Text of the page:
Is Suffering a Privilege?


010 | Suffer

(Photo credit: The Doctr)

March is colon cancer awareness month so I’m going to be posting occasionally about cancer, occasionally about colon cancer, and occasionally about suffering. I’ll state a disclaimer now that most of what I post will be re-posts from last year on my Michael King blog. But since this blog gets so much more traffic than King’s blog I figure it can’t hurt to post again. Besides, I need to read this stuff more than once . . . just to remember.

I have a friend who suffers from a malady that affects him every day, several times a day and sometimes totally incapacitates him, leaving him unable to move or even speak. And yet in spite of this thorn he presses on and serves God wherever he can, sometimes to the point of near total exhaustion.

He told me, “Jesus did so much for me, following his call is the least I can do for him.”

Our conversation led us to the topic of suffering and trials and what it all means, what the “point” of it all is. We talked about the thorn in the flesh that Paul wrestled with and how those thorns drive us closer to God, relying on Him for strength when we have nothing.

“When I am weak, then I am strong.”

Not in our own strength, but in His strength.

Suffering pushes us into God’s arms, the point of total reliance on Him.

My friend, who’s thorn affects every aspect of his life, then said, “You know, if I could do life all over again, I wouldn’t change a thing.”

Sounds strange, I know. But there’s a blessing in suffering, a certain privilege that goes with travelling that valley of the shadow of death. Those who hurt–the wounded, the afflicted–get to experience God in a way others never do. They see a side of their Father that is reserved for those who share in Christ’s suffering. They feel the tenderness of Daddy, His arms around them, His breath in their ears. It’s an experience that far outweighs the pain of the trial.

The LORD is close to the brokenhearted and saves those who are crushed in spirit. (Psalm 34:18, NIV)

I’ve often said that people have one of two reactions to suffering: either they turn from God and want nothing to do with Him, or they run to Him and fall into his open arms.

When suffering strikes, when trials push themselves into your life, run to your Father, rely totally on Him, abide in His presence.

There’s blessing to be found there.

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About mikedellosso

Mike Dellosso is an author of wide-eyed suspense. He writes stories that not only entertain but enlighten.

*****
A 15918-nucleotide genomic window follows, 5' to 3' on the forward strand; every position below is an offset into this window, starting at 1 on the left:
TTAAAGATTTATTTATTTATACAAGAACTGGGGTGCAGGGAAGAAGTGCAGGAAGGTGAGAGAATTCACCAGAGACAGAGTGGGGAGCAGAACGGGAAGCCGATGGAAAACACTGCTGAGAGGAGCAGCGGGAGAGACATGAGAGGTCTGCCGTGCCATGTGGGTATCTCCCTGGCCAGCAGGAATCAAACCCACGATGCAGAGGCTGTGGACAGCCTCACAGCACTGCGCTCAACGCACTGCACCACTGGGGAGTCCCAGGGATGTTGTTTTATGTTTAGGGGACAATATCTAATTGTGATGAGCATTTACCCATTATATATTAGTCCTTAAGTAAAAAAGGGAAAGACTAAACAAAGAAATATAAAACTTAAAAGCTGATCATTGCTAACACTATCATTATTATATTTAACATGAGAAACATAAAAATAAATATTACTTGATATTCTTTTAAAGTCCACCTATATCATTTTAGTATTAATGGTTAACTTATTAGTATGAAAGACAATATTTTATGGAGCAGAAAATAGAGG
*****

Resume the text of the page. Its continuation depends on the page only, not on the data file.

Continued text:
Posted on March 5, 2013, in Cancer, Christian Living, Suffering and tagged , , , , , , , . Bookmark the permalink. 5 Comments.

  1. Mike, you’re right again. I have seen, many times, the benefits of suffering. I write this as I’m suffering through my eleventh day of upper respiratory infection coupled with high fever and a pounding headache that won’t go away. My daily activities have been restricted to an hour of two on the computer and the rest of the day in bed, trying to sleep. Through it all, whenever I turn to the Father, He speaks to me more clearly than any other time.

    I believe the Lord uses suffering to get our attention. He uses it to take our focus off of our busy lives, in which we often neglect our relationship with Him, and turn it to His love and guidance. He uses suffering to grow our faith, if we let Him.

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    • Good point, Bruce, about God using suffering to get our focus off the busyness of life and grow our faith. But the key is those last four words you wrote . . . if we let Him!

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  2. Susan Snodgrass

    Mike, I believe that as we suffer, we should run to Christ. My brother, who has had his back, sternum, knee and leg broken in a horrific car accident, is a wonderful example to me. When he was airlifted to the nearest trauma center, the doctor told us that Jeff should be paralyzed even then, before any treatment began. He lost several inches in height, is on pain medications 24 hours a day, yet he still works 50-60 hours a week, refusing to go on disability. His desire is to pray for others to be healed, even if he is not. He is my inspiration. I see him hurting, yet he runs to God and glorifies Him.

    I have several chronic conditions that cause pain when they flare and I don’t like it, not one bit, but when the pain strikes, I cry out to God. And at the end of every day, I can lay my head on my pillow and thank God for giving me the grace to get through another day.

    One day we will suffer no more. Oh, glorious day!

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  3. Mike, great post.

    I read this the other day from Larry Crabb: “To know Me (God) well, you must first be confused by Me. Only in the mystery of suffering will you stop trying to fit Me into your understanding of life.”

    Yes, in our pride we think we’ve got God worked out or we allow ourselves to believe what we think God is saying to us as it comforts us, rather than actually acknowledging we have no idea.

    The book of Job is great for helping reveal this truth.

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